The whiteness of the police force is the most glaring and comforting bastion of racial privilege in the UK, giving nativists the soothing sense that the black man does not yet “have the whip hand over the white man”, as Enoch Powell threatened he one day would in that notorious 1968 Rivers of Blood speech. I would argue that police harassment and brutality towards minorities – especially of the poorest and most vulnerable sections of the black community – is done precisely to reassure the wider public that however far multiculturalism proceeds in this country, ‘Whitey’s still the boss’.

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Black people are eight times more likely to be stopped and searched across Britain, while the Metropolitan Police is four times more likely to use force against them – a staggering statistic for an organisation policing London, possibly the most diverse city in human history.

Police are also twice as likely to fine black people for lockdown breaches and harass them as such a matter of course that an ambulance man was handcuffed and searched, in the midst of the pandemic, for simply standing outside his own home. BAME people are also twice as likely to die in police custody. All of this makes ethnic minorities regard the institution of law enforcement as inimical to their well-being and interests, and discourages them from applying to be officers.

When London Mayor Sadiq Khan last year proposed that the Met should draw its officers largely from London’s population and aim for a 40 percent target of BAME officers, he was widely dismissed as a “woke” snowflake, uselessly “virtue-signalling”. While no one would object to the people of Glasgow, say, or Cardiff wanting a police force that represented and understood their communities, the notion that Londoners might want the same is regarded as outrageous. The reason is, of course, because London is now increasingly non-white, and already mostly foreign in its ethnic make-up, with many Londoners now either born abroad or to at least one parent who was: a fact that is very difficult for nativists to stomach.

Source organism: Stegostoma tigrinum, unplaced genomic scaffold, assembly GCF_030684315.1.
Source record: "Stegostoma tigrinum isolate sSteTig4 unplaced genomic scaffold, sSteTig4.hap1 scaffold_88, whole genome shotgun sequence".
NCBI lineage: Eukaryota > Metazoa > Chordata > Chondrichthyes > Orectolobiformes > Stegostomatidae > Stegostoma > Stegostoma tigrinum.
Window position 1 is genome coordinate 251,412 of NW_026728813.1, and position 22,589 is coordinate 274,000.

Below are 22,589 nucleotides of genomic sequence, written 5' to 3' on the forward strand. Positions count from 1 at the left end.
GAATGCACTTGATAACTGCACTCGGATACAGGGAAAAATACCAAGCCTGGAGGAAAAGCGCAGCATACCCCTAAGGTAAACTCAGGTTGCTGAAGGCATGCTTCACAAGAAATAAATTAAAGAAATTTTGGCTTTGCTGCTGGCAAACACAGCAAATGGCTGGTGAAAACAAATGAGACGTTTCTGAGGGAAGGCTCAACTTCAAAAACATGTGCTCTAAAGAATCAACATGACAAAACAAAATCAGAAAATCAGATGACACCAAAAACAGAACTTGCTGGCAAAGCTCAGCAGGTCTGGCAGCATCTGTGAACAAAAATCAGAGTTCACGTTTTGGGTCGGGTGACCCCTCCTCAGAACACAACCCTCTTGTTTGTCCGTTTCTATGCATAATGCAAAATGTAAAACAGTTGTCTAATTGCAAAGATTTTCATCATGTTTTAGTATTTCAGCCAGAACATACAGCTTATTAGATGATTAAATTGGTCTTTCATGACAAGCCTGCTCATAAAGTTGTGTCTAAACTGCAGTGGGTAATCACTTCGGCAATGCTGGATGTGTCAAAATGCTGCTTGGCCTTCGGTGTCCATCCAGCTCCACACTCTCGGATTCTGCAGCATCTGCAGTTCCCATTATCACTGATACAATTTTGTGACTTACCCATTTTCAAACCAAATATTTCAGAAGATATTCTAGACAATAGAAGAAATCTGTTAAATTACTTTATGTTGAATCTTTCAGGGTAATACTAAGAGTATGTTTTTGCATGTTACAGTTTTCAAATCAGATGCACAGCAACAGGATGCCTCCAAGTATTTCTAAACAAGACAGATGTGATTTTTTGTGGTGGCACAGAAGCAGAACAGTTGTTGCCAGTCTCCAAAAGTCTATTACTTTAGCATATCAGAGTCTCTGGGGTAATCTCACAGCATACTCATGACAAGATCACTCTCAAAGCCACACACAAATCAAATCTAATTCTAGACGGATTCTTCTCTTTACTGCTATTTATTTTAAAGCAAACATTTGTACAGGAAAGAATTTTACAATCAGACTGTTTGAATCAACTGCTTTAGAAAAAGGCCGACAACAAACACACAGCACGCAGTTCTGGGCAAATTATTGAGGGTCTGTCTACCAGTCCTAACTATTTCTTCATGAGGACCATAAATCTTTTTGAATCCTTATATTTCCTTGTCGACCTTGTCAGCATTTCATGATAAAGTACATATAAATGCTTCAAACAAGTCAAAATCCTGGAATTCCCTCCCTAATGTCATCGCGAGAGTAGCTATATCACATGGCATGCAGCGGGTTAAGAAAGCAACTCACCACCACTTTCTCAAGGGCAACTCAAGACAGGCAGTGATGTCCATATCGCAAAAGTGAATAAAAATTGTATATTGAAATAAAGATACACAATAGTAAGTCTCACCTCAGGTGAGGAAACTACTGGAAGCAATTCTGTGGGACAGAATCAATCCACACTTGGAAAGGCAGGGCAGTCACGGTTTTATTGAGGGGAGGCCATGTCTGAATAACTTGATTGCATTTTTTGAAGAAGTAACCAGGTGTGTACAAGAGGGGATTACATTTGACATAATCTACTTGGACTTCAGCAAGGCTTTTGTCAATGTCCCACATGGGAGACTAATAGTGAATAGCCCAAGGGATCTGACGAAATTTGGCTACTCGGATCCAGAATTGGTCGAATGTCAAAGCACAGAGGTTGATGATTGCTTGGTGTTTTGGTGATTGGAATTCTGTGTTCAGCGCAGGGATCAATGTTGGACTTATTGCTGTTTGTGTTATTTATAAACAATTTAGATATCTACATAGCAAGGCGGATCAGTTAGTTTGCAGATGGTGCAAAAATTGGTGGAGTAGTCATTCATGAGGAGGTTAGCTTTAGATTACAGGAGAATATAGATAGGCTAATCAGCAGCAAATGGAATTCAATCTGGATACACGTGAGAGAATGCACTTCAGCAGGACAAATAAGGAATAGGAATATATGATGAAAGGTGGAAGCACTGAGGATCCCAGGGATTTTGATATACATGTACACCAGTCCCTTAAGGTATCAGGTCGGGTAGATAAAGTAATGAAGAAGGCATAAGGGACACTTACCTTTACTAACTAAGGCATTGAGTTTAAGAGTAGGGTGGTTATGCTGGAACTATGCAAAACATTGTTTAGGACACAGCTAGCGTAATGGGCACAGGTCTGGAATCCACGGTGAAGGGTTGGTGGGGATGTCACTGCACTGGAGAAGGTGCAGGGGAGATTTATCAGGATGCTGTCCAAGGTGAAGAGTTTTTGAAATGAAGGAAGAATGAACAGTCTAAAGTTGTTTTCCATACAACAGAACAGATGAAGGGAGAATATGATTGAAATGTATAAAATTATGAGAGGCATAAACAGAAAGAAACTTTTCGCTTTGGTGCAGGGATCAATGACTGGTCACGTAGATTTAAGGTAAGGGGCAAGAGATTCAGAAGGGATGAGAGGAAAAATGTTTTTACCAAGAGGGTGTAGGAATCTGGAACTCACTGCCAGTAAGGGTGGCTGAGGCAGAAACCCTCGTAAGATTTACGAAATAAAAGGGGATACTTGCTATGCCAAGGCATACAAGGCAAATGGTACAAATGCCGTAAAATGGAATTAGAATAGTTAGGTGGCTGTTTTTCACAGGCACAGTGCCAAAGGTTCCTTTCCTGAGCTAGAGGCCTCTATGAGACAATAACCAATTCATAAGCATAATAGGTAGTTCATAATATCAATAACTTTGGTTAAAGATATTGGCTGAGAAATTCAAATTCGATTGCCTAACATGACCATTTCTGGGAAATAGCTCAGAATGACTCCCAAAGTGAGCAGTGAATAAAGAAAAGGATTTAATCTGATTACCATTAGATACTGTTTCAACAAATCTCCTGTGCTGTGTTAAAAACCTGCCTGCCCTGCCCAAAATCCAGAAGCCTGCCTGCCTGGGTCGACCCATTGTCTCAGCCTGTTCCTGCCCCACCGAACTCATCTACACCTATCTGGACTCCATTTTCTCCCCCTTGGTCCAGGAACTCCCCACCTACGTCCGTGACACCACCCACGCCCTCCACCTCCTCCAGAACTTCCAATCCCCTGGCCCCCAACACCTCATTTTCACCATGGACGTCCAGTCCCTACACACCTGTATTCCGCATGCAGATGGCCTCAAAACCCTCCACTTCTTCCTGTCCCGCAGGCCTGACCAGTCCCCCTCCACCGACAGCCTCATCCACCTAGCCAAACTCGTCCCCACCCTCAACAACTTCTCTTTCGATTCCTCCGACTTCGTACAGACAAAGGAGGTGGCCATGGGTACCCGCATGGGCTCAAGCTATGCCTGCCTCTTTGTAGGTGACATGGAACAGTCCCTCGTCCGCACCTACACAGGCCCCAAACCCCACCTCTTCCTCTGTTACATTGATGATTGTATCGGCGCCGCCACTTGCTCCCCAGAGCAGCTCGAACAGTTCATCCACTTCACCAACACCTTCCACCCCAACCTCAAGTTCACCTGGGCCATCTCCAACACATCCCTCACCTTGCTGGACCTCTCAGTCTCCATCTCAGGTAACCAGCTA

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Seeing white bobbies on the beat in London reassures the rest of white Britain that the city is still their capital, rather than the wholly globalised financial and cultural hub it now is. A racially mixed Met would be the last nail in the coffin of that delusion.

It’s easy to dismiss the enduring whiteness of Britain’s police as just another expression of this country’s casual or “institutional” racism. I would argue that it is a vital component in a fragile nativist psychology that needs to see white faces in everyday positions of power in order to comfort their painful sense of inadequacy and loss of control. A blatant statement of white power, it ironically points to nothing more than white fragility and mediocrity.